Complications of a broken leg may include:

  • Knee or ankle pain. A broken bone in your leg may produce pain in your knee or ankle.
  • Poor or delayed healing. A severe leg fracture may not heal quickly or completely. This is particularly common in an open fracture of your tibia because of lower blood flow to this bone. Fractures that occur in people who use tobacco may take longer to heal and be at higher risk of nonunion.
  • Bone infection (osteomyelitis). If you have an open fracture, your bone may be exposed to fungi and bacteria that can cause infection.
  • Nerve or blood vessel damage. Fracture of the leg can injure adjacent nerves and blood vessels. Seek immediate medical help if you notice any numbness or circulation problems.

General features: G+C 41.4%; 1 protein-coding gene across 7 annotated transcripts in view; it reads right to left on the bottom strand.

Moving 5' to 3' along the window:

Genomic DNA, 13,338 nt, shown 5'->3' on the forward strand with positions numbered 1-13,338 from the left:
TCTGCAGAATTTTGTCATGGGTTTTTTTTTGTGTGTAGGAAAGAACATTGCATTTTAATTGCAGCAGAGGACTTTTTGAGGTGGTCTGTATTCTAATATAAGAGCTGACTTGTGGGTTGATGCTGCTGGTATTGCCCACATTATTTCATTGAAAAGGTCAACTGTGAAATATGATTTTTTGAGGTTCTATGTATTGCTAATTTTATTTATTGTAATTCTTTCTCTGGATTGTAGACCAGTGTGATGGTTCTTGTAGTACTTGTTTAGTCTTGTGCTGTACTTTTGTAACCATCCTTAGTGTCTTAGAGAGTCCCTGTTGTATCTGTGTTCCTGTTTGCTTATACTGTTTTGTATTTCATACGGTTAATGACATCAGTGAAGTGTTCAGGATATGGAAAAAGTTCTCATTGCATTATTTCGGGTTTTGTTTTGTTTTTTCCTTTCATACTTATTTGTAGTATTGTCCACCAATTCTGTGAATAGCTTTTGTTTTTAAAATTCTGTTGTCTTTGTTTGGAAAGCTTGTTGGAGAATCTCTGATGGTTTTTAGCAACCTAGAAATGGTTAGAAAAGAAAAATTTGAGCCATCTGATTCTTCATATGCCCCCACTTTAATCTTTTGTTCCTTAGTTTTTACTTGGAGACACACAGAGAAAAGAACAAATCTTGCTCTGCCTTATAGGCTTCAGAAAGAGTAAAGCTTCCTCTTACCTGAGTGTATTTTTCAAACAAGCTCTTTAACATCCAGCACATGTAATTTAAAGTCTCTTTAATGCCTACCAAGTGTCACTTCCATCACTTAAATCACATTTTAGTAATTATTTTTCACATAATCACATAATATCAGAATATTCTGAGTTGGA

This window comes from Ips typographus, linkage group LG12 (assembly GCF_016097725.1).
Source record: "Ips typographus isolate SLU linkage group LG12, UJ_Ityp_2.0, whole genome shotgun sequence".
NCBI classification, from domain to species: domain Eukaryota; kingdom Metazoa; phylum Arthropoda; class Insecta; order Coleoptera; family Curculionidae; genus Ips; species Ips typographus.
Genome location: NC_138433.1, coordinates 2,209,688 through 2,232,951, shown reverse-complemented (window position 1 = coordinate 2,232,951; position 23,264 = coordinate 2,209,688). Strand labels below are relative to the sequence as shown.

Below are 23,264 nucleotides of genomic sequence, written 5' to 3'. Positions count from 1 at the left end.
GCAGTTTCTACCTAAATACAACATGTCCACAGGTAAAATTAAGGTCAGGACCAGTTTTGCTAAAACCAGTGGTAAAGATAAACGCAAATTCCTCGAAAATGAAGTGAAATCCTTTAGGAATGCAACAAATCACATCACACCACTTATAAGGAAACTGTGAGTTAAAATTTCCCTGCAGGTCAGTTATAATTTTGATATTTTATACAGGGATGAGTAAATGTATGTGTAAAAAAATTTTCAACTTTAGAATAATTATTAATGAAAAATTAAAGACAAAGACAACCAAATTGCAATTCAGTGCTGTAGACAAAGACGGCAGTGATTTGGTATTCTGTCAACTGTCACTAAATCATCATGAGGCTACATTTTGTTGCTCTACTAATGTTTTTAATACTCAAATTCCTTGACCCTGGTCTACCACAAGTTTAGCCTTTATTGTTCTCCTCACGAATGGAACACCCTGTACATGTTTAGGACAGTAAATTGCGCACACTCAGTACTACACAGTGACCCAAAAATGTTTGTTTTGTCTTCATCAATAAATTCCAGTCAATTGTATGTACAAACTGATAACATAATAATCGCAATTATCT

• Compartment syndrome. This neuromuscular condition causes pain, swelling and sometimes disability in muscles near the broken bone. This is a rare complication that is more common with high-impact injuries, such as a car or motorcycle accident.
  • Arthritis. Fractures that extend into the joint and poor bone alignment can cause osteoarthritis years later. If your leg starts to hurt long after a break, see your doctor for an evaluation.
  • Unequal leg length. The long bones of a child grow from the ends of the bones, in softer areas called growth plates. If a fracture goes through a growth plate, that limb might eventually become shorter or longer than the opposite limb.
Jul. 07, 2011